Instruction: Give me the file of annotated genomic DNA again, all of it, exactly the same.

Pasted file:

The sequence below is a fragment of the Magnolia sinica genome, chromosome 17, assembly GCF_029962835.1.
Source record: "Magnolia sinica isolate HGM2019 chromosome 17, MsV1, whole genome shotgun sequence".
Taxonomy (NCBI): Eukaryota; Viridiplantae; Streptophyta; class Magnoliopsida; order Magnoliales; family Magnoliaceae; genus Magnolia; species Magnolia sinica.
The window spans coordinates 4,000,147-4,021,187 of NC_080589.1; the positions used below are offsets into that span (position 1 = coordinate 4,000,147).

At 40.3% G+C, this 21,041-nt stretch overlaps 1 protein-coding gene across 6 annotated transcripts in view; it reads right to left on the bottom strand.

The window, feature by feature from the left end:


The sequence below is a fragment of the Magnolia sinica genome, chromosome 17, assembly GCF_029962835.1.
Source record: "Magnolia sinica isolate HGM2019 chromosome 17, MsV1, whole genome shotgun sequence".
Taxonomy (NCBI): Eukaryota; Viridiplantae; Streptophyta; class Magnoliopsida; order Magnoliales; family Magnoliaceae; genus Magnolia; species Magnolia sinica.
The window spans coordinates 4,000,147-4,021,187 of NC_080589.1; the positions used below are offsets into that span (position 1 = coordinate 4,000,147).

At 40.3% G+C, this 21,041-nt stretch overlaps 1 protein-coding gene across 6 annotated transcripts in view; it reads right to left on the bottom strand.

The window, feature by feature from the left end: